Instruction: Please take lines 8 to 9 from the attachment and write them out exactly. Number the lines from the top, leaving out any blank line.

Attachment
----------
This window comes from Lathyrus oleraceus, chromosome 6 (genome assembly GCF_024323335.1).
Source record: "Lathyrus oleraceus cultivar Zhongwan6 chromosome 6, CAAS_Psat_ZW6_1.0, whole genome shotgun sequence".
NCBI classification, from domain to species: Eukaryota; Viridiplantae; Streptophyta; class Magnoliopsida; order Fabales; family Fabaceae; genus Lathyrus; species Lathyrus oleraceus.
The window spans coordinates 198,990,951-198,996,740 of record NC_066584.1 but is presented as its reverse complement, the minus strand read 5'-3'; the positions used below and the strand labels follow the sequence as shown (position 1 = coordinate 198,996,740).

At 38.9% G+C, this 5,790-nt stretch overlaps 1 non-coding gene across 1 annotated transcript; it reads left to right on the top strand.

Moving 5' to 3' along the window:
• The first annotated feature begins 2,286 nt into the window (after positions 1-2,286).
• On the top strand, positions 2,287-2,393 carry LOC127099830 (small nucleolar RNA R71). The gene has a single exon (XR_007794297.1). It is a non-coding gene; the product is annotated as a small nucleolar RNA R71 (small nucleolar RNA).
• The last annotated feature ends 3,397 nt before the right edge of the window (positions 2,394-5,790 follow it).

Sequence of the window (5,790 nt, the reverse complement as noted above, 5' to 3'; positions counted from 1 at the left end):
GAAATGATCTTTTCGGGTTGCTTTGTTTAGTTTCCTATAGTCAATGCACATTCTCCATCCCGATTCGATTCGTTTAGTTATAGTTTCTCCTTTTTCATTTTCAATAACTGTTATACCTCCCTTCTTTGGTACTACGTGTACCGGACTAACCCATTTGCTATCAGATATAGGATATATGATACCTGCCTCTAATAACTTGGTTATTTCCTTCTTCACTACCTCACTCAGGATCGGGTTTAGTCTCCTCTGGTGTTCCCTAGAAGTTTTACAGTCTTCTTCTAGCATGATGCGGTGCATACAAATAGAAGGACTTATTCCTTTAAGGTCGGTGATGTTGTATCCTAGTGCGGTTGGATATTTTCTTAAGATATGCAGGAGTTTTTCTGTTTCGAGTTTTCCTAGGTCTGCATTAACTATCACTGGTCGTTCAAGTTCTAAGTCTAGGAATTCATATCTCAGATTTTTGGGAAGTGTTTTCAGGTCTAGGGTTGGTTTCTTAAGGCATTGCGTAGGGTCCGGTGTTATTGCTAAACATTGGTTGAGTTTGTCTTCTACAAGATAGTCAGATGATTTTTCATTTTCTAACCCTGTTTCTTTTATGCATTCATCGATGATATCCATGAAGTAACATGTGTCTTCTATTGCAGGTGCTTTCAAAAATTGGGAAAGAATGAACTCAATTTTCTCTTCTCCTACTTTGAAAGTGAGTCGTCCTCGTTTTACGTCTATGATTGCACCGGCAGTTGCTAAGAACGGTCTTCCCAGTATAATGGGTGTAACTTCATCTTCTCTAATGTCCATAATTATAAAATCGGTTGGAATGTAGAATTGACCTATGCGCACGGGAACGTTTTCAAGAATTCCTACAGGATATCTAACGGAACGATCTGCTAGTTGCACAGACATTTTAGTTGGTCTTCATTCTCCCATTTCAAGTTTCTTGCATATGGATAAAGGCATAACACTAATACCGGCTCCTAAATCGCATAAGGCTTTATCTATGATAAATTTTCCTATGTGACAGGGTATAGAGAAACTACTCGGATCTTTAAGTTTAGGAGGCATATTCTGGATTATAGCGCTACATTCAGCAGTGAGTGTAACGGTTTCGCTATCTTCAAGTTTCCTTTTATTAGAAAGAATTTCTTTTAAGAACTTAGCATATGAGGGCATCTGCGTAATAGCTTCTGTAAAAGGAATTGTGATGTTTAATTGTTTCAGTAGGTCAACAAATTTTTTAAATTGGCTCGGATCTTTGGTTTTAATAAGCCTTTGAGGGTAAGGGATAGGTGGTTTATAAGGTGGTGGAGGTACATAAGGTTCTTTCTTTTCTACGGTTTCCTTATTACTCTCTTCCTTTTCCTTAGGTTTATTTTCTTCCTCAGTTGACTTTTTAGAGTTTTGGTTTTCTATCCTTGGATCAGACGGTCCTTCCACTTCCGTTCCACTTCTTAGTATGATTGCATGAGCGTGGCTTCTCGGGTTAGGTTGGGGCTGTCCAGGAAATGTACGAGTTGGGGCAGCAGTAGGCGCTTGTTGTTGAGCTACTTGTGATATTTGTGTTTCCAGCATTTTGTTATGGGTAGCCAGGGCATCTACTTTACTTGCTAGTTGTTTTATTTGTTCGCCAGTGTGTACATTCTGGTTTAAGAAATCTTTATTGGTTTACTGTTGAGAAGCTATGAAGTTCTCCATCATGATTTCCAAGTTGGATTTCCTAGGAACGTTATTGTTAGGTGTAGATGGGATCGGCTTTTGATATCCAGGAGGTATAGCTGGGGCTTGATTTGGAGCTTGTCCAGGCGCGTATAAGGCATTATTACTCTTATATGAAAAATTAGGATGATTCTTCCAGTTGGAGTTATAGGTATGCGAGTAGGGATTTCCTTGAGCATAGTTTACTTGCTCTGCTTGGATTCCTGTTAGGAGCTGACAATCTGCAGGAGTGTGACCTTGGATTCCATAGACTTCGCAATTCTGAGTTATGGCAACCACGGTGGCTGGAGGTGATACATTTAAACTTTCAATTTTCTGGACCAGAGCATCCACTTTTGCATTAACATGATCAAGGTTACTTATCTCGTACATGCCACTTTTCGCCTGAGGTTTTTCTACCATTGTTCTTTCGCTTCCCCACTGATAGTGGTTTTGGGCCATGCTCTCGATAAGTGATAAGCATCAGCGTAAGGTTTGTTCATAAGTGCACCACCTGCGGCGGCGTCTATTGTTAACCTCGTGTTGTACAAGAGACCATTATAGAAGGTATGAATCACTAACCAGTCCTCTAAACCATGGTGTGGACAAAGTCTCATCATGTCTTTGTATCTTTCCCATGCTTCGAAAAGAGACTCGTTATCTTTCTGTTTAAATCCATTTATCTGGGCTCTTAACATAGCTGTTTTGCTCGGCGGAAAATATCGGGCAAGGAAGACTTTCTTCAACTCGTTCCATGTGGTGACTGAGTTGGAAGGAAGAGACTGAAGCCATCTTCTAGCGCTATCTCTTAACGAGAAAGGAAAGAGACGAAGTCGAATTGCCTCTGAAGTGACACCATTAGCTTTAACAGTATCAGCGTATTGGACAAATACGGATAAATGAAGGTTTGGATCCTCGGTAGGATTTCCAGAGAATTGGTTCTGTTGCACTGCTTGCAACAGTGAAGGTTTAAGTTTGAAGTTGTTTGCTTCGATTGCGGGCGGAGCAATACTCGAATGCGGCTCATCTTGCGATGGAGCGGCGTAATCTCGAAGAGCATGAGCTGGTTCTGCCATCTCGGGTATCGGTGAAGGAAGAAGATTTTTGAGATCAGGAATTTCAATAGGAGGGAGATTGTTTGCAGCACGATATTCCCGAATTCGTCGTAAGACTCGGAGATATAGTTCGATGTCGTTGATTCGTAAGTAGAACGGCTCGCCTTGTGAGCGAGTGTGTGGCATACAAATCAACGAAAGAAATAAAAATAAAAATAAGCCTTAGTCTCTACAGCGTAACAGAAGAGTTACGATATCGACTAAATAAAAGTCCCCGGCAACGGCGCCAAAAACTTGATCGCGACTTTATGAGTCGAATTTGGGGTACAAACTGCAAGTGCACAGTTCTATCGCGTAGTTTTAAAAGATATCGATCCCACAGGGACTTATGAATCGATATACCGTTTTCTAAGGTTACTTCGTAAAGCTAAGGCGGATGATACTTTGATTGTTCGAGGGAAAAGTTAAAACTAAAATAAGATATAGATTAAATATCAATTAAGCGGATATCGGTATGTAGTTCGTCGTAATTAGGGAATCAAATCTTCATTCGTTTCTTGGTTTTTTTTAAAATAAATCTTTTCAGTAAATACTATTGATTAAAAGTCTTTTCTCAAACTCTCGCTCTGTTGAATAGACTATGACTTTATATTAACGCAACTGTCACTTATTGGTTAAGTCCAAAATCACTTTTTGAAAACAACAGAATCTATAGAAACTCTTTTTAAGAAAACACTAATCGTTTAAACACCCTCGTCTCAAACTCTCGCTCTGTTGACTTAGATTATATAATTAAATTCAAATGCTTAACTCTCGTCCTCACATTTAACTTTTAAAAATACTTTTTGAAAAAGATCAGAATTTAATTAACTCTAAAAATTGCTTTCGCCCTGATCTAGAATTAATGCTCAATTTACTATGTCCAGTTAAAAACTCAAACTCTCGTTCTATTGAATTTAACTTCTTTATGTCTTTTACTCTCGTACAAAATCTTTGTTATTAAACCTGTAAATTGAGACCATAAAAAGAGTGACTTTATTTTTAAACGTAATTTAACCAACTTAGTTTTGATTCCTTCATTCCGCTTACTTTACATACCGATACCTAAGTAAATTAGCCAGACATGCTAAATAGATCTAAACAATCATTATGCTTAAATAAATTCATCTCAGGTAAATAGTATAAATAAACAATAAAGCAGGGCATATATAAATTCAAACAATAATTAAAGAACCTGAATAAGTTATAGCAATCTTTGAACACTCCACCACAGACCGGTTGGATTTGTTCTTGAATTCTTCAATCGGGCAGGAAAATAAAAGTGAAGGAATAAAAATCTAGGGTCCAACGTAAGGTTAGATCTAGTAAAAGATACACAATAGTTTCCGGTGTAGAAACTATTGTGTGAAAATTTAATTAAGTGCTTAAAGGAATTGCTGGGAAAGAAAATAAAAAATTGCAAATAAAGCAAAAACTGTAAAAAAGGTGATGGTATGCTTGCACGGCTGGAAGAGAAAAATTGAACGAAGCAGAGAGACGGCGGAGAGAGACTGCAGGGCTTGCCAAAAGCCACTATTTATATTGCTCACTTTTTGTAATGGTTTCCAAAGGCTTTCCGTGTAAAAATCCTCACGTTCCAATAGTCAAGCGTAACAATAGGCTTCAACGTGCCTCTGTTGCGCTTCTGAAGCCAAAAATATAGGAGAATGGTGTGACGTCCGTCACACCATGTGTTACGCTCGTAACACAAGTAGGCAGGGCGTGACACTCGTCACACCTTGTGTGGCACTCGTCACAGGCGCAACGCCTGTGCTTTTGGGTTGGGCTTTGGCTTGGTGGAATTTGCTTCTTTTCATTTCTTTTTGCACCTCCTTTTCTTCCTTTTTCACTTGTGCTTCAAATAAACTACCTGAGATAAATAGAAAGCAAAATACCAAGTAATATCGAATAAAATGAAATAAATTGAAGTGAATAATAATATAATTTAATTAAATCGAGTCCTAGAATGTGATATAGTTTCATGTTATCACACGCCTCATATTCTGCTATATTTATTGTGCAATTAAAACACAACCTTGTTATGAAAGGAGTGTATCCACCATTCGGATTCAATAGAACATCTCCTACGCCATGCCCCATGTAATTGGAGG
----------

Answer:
• On the top strand, positions 2,287-2,393 carry LOC127099830 (small nucleolar RNA R71). The gene has a single exon (XR_007794297.1). It is a non-coding gene; the product is annotated as a small nucleolar RNA R71 (small nucleolar RNA).
• The last annotated feature ends 3,397 nt before the right edge of the window (positions 2,394-5,790 follow it).